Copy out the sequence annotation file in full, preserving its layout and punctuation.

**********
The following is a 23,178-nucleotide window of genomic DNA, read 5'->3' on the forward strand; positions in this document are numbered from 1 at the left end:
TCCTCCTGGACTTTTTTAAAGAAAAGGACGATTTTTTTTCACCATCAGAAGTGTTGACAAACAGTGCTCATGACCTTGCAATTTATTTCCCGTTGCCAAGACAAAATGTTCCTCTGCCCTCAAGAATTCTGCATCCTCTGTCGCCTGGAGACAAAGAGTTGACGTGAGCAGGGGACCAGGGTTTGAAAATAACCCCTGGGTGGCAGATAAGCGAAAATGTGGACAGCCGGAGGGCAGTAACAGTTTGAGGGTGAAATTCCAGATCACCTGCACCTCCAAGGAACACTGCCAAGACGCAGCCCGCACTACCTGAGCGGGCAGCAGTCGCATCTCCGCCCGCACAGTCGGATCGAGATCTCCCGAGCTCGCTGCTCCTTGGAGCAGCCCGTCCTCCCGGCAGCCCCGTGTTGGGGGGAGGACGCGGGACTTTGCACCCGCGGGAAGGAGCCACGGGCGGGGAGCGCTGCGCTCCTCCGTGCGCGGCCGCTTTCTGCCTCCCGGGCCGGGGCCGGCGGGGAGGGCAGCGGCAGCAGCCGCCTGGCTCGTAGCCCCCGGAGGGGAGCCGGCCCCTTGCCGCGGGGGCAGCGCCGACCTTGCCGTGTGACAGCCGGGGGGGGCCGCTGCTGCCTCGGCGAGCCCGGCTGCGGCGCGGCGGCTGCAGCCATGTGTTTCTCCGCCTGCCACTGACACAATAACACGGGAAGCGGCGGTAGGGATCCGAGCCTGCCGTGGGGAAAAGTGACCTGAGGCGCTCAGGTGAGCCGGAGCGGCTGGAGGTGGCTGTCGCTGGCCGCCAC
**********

The following is a 23,178-nucleotide window of genomic DNA, read 5'->3' on the forward strand; positions in this document are numbered from 1 at the left end:
TCCTCCTGGACTTTTTTAAAGAAAAGGACGATTTTTTTTCACCATCAGAAGTGTTGACAAACAGTGCTCATGACCTTGCAATTTATTTCCCGTTGCCAAGACAAAATGTTCCTCTGCCCTCAAGAATTCTGCATCCTCTGTCGCCTGGAGACAAAGAGTTGACGTGAGCAGGGGACCAGGGTTTGAAAATAACCCCTGGGTGGCAGATAAGCGAAAATGTGGACAGCCGGAGGGCAGTAACAGTTTGAGGGTGAAATTCCAGATCACCTGCACCTCCAAGGAACACTGCCAAGACGCAGCCCGCACTACCTGAGCGGGCAGCAGTCGCATCTCCGCCCGCACAGTCGGATCGAGATCTCCCGAGCTCGCTGCTCCTTGGAGCAGCCCGTCCTCCCGGCAGCCCCGTGTTGGGGGGAGGACGCGGGACTTTGCACCCGCGGGAAGGAGCCACGGGCGGGGAGCGCTGCGCTCCTCCGTGCGCGGCCGCTTTCTGCCTCCCGGGCCGGGGCCGGCGGGGAGGGCAGCGGCAGCAGCCGCCTGGCTCGTAGCCCCCGGAGGGGAGCCGGCCCCTTGCCGCGGGGGCAGCGCCGACCTTGCCGTGTGACAGCCGGGGGGGGCCGCTGCTGCCTCGGCGAGCCCGGCTGCGGCGCGGCGGCTGCAGCCATGTGTTTCTCCGCCTGCCACTGACACAATAACACGGGAAGCGGCGGTAGGGATCCGAGCCTGCCGTGGGGAAAAGTGACCTGAGGCGCTCAGGTGAGCCGGAGCGGCTGGAGGTGGCTGTCGCTGGCCGCCAC